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I'm having trouble with an integral for my QM senior thesis

  1. Aug 1, 2012 #1
    I have been working through a method of solving the Time-Dependent Schrodinger Equation. I'm trying to learn this techniques before I actually jump into my project, however, I have come to an integral that I have been trying to do but can't think of a way to approach it. Mathematica could not solve it either. I'm going to post it below as a word doc instead of trying to use the latex, and hopefully someone can point me in the right direction, or give me something to look up on my own.

    Attached Files:

  2. jcsd
  3. Aug 5, 2012 #2

    Simon Bridge

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    It's often considered bad manners to post restricted format documents online ... you are implicitly restricting your audience only to people with MS Word sufficiently close to yours that the formatting will come out the same. Hopefully you tested it out in, say, google docs, so you know everyone has a shot at reading it.

    eg. In OpenOffice.org 3 the equation renders as an image, with a slice missing out the top.

    It looks to me like:
    \int_1^{e^{At}} \frac{x^2 dx}{\big [

    \big ]^2}
    [/tex]...A,B are constants from a previous calculation and K,H are known constants.

    This right?
  4. Aug 5, 2012 #3
    Do you know beforehand that it has a closed form solution? If so then I'd first get rid of all that superfluous stuff. It just gets in the way. I'd work on:

    [tex]\int_1^a \frac{x^2 dx}{\left[(b+cx)\cos(dx)+(f+gx)\sin(hx)\right]^2}[/tex]

    You said Mathematica can't do the original one. How about that one? Probably not. I'm curous, can it do half of it? Like just the cosine one. Won't help you with the original problem but just the act of trying things might lead to something that could solve it. How about without the square? How about without one of the coefficients or how about with some of the constants set to zero or one? Which one can Mathematica solve explicitly and what change to it renders it unsolvable by Mathematica?
  5. Aug 5, 2012 #4
    how big are you planning on letting e^At get?
  6. Aug 5, 2012 #5
    I rather doubt this has a closed-form solution; but, you can, at least, simplify things such that you only have two constants in your integrand, rather than 4. If you make the substitution [itex]u = \frac{k}{H} x[/itex], the integral becomes
    [tex]\frac{H}{k^3} \int_{\frac{k}{H}}^{\frac{k}{H}e^{At}}\frac{u^2 du}{[(8A+3Bu) \cos(u)+(3B+8Au) \sin(u)]^2}.[/tex]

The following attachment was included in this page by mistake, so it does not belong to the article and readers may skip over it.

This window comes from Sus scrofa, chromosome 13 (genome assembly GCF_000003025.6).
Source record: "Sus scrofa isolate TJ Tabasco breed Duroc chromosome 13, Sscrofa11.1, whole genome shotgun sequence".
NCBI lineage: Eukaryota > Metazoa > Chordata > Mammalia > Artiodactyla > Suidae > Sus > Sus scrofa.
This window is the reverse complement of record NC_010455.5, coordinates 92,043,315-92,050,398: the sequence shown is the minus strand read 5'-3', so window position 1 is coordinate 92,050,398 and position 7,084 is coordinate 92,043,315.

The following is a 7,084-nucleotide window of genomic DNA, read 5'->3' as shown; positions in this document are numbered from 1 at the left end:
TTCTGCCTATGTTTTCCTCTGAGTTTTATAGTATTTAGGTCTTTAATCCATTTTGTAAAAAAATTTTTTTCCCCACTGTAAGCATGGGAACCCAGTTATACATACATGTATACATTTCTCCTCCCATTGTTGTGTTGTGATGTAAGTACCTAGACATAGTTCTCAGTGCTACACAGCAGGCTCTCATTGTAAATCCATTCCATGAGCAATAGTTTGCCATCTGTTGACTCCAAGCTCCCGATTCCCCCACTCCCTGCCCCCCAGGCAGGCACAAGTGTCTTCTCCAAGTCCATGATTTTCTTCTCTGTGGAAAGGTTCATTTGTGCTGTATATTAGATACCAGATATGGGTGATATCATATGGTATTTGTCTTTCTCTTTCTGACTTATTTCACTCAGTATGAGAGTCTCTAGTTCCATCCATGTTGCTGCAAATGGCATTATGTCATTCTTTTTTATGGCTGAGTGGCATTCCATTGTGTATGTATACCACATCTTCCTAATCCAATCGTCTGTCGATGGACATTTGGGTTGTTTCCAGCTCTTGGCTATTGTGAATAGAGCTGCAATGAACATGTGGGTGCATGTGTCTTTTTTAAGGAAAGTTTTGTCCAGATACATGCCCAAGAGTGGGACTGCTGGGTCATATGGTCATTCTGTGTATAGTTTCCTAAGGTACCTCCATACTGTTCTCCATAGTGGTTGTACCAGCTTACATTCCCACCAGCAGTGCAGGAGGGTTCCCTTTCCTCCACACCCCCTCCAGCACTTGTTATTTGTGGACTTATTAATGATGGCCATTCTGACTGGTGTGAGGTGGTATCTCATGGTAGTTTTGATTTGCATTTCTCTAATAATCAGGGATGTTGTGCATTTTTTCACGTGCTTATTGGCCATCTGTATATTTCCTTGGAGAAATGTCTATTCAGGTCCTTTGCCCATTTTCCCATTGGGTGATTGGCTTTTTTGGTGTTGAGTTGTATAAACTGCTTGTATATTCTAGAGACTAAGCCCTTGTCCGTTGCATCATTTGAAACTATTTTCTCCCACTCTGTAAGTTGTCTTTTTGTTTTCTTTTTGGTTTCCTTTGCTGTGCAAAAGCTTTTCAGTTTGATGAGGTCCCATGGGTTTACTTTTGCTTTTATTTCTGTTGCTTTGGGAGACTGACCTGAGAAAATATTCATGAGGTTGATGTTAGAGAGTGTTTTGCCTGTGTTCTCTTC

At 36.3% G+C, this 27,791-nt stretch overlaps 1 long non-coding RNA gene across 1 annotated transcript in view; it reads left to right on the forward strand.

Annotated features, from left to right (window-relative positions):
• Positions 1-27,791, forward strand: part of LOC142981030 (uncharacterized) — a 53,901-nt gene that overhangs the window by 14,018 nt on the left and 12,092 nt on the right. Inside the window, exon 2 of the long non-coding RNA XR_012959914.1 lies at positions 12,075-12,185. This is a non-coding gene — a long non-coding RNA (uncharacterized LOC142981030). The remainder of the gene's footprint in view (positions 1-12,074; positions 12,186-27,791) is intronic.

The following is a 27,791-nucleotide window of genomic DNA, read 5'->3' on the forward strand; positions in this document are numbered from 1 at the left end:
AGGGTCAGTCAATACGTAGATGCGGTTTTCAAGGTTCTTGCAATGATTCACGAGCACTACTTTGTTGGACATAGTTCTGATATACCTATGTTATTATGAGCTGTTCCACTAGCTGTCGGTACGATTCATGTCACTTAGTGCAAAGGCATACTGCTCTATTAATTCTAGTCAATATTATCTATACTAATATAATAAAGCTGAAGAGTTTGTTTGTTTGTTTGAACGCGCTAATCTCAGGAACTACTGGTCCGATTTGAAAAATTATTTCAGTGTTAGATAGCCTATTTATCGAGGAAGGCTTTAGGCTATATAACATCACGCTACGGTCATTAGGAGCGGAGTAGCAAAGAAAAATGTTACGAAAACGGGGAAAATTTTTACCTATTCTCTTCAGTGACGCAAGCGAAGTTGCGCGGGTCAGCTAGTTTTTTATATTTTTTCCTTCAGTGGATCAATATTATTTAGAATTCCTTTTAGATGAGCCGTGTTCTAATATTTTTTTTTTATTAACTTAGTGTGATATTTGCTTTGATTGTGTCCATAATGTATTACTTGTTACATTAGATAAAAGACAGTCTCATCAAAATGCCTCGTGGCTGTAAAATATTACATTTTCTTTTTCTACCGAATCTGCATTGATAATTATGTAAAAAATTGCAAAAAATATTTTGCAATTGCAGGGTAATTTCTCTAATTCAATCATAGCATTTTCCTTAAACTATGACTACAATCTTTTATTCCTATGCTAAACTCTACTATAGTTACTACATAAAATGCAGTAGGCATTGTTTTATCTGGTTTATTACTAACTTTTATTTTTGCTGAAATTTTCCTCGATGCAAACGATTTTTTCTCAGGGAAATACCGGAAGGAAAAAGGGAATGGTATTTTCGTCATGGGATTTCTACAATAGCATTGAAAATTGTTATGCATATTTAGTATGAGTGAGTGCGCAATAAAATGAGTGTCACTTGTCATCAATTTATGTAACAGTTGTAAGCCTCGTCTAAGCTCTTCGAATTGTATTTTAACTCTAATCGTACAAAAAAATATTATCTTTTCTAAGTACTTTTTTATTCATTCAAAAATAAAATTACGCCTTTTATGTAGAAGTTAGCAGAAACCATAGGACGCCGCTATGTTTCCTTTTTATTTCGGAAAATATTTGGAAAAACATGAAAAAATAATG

7. Aug 5, 2012 #6
    Thank you for rewriting my integral Simon! What you have written is correct, except for the upper limit of the integrand is actually e^-Ht.

    As for a closed form solution, I am not quite sure. The original paper I am trying to work off does a more complicated problem in which H and k are not constants, but also time-dependent, and they got a solution for this part that involves spherical bessel functions (Jn) and spherical harmonics (Yn) (however, these are just combinations of trig functions). There were actually two regions in time the calculation was done, and the other region was a little less complicated, involving another rational function with linear combintations of sines and cosines in both top and bottom.

    jackmell, thanks for the suggestions. I did try a couple of the other forms you suggested and mathematica still could not do them. I was able to get an extremely complicated solution for [itex]\int[/itex]x2dx/((acos(x)+bsin(x))2
    so I assume the x's in the coefficient terms on the bottom are causing the problem.
  8. Aug 5, 2012 #7

    Simon Bridge

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    Pleased to be of service ... so adjusted:

    \int_{1}^{e^{-Ht}} \frac{x^2 dx}{\big [
    (8AH+3Bkx) \cos(\frac{kx}{H}) + (3BH+8Akx) \sin(\frac{kx}{H})
    \big ]^{2}}
    [/tex]...A,B are constants from a previous calculation and K,H are known constants.

    It may help to include a reference to the paper you are working off or to know more about what you are attempting. I'll wait a bit - don't want to get in the way of the others :)

    You are, of course, urged to learn LaTeX ... to help, I have written the markup in a structured way so you can see how it was done (use the "quote" button on this reply). It will show you how to do the integral sign, powers, fractions, and trig functions. That should cover most things and it is much easier than using MS Word's equation editor.
  9. Aug 6, 2012 #8
    Ok, that's where I would go next. Study that solution and maybe that work can help you with this one.
    Last edited: Aug 6, 2012
  10. Aug 6, 2012 #9

    Simon Bridge

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    Of course:
    If k<<H then you could use the par-axial approximation.
    If t and H are both always positive, then x will be in (0,1]... tempting us to look for some sort of series approximation.

    Really depends on what you want to achieve.
  11. Aug 9, 2012 #10
    I figured out the problem, and it was a little bitter-sweet. The above integral was to get a c3(t) coefficient. I already solved for the c1(t) and c2(t) previously, and they all contained the same A and B unknowns. I also had the initial condition of c1(0)=0, so I was able to solve for A in terms of B. Since the unknowns were the same in each equation, I was able to plug in the A=...B into the above integral. When I gave this back to Mathematica, it could now do the integral!

    Bottom line, all three c's were related to each other by a previous function that produced the A and B, and for some reason, Mathematica could not solve with both A and B, but could with A in terms of B!

    Thank you all for your help!
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